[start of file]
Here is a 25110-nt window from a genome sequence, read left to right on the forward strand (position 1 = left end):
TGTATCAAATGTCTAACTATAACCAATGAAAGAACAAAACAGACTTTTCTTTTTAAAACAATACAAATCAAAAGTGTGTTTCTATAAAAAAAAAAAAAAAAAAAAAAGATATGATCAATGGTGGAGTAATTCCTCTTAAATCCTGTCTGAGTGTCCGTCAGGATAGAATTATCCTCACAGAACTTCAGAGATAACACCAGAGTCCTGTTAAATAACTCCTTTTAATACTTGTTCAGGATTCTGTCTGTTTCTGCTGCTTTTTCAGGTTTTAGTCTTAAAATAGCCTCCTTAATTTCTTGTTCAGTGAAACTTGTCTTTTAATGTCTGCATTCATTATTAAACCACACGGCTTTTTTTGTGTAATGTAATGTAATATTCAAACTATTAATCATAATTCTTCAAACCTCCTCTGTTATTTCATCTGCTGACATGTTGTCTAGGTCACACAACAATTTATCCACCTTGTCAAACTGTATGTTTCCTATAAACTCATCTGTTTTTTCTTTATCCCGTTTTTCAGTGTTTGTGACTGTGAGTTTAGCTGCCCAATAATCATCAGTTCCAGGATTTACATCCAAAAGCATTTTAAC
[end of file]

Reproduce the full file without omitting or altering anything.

Here is a 25110-nt window from a genome sequence, read left to right on the forward strand (position 1 = left end):
TGTATCAAATGTCTAACTATAACCAATGAAAGAACAAAACAGACTTTTCTTTTTAAAACAATACAAATCAAAAGTGTGTTTCTATAAAAAAAAAAAAAAAAAAAAAAGATATGATCAATGGTGGAGTAATTCCTCTTAAATCCTGTCTGAGTGTCCGTCAGGATAGAATTATCCTCACAGAACTTCAGAGATAACACCAGAGTCCTGTTAAATAACTCCTTTTAATACTTGTTCAGGATTCTGTCTGTTTCTGCTGCTTTTTCAGGTTTTAGTCTTAAAATAGCCTCCTTAATTTCTTGTTCAGTGAAACTTGTCTTTTAATGTCTGCATTCATTATTAAACCACACGGCTTTTTTTGTGTAATGTAATGTAATATTCAAACTATTAATCATAATTCTTCAAACCTCCTCTGTTATTTCATCTGCTGACATGTTGTCTAGGTCACACAACAATTTATCCACCTTGTCAAACTGTATGTTTCCTATAAACTCATCTGTTTTTTCTTTATCCCGTTTTTCAGTGTTTGTGACTGTGAGTTTAGCTGCCCAATAATCATCAGTTCCAGGATTTACATCCAAAAGCATTTTAAC